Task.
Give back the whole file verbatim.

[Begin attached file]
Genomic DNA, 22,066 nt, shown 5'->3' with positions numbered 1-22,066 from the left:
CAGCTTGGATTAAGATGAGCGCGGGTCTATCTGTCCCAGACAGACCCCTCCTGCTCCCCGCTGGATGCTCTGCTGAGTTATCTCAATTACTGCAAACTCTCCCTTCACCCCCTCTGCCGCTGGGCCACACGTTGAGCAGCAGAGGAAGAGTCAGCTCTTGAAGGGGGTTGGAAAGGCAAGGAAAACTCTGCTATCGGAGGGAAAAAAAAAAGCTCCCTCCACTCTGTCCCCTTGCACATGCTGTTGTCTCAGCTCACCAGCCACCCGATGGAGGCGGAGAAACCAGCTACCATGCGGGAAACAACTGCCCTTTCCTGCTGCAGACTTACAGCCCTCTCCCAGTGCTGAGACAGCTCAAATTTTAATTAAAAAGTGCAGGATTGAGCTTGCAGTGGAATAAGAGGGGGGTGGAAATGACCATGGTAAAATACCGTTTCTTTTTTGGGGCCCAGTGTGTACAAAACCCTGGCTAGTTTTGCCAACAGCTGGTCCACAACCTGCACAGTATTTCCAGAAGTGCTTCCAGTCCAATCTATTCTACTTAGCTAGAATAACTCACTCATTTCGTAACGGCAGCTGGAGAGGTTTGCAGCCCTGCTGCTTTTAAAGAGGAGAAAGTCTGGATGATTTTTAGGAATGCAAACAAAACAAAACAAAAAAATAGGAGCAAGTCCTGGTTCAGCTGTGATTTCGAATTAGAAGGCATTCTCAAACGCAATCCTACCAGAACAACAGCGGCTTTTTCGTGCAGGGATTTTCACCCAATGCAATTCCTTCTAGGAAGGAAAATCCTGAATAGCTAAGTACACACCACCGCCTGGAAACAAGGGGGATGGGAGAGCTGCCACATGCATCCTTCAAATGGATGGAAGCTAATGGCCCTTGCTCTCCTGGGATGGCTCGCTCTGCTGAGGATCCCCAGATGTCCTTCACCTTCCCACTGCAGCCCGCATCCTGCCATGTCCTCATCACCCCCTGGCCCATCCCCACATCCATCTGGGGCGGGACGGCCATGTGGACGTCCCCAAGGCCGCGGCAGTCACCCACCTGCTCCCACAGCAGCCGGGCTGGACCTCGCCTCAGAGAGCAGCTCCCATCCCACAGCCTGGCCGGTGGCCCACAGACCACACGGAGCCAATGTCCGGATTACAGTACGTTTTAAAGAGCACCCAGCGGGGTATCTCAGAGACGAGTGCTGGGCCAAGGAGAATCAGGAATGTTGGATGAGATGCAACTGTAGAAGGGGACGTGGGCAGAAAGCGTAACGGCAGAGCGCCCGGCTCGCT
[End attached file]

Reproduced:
Genomic DNA, 22,066 nt, shown 5'->3' with positions numbered 1-22,066 from the left:
CAGCTTGGATTAAGATGAGCGCGGGTCTATCTGTCCCAGACAGACCCCTCCTGCTCCCCGCTGGATGCTCTGCTGAGTTATCTCAATTACTGCAAACTCTCCCTTCACCCCCTCTGCCGCTGGGCCACACGTTGAGCAGCAGAGGAAGAGTCAGCTCTTGAAGGGGGTTGGAAAGGCAAGGAAAACTCTGCTATCGGAGGGAAAAAAAAAAGCTCCCTCCACTCTGTCCCCTTGCACATGCTGTTGTCTCAGCTCACCAGCCACCCGATGGAGGCGGAGAAACCAGCTACCATGCGGGAAACAACTGCCCTTTCCTGCTGCAGACTTACAGCCCTCTCCCAGTGCTGAGACAGCTCAAATTTTAATTAAAAAGTGCAGGATTGAGCTTGCAGTGGAATAAGAGGGGGGTGGAAATGACCATGGTAAAATACCGTTTCTTTTTTGGGGCCCAGTGTGTACAAAACCCTGGCTAGTTTTGCCAACAGCTGGTCCACAACCTGCACAGTATTTCCAGAAGTGCTTCCAGTCCAATCTATTCTACTTAGCTAGAATAACTCACTCATTTCGTAACGGCAGCTGGAGAGGTTTGCAGCCCTGCTGCTTTTAAAGAGGAGAAAGTCTGGATGATTTTTAGGAATGCAAACAAAACAAAACAAAAAAATAGGAGCAAGTCCTGGTTCAGCTGTGATTTCGAATTAGAAGGCATTCTCAAACGCAATCCTACCAGAACAACAGCGGCTTTTTCGTGCAGGGATTTTCACCCAATGCAATTCCTTCTAGGAAGGAAAATCCTGAATAGCTAAGTACACACCACCGCCTGGAAACAAGGGGGATGGGAGAGCTGCCACATGCATCCTTCAAATGGATGGAAGCTAATGGCCCTTGCTCTCCTGGGATGGCTCGCTCTGCTGAGGATCCCCAGATGTCCTTCACCTTCCCACTGCAGCCCGCATCCTGCCATGTCCTCATCACCCCCTGGCCCATCCCCACATCCATCTGGGGCGGGACGGCCATGTGGACGTCCCCAAGGCCGCGGCAGTCACCCACCTGCTCCCACAGCAGCCGGGCTGGACCTCGCCTCAGAGAGCAGCTCCCATCCCACAGCCTGGCCGGTGGCCCACAGACCACACGGAGCCAATGTCCGGATTACAGTACGTTTTAAAGAGCACCCAGCGGGGTATCTCAGAGACGAGTGCTGGGCCAAGGAGAATCAGGAATGTTGGATGAGATGCAACTGTAGAAGGGGACGTGGGCAGAAAGCGTAACGGCAGAGCGCCCGGCTCGCT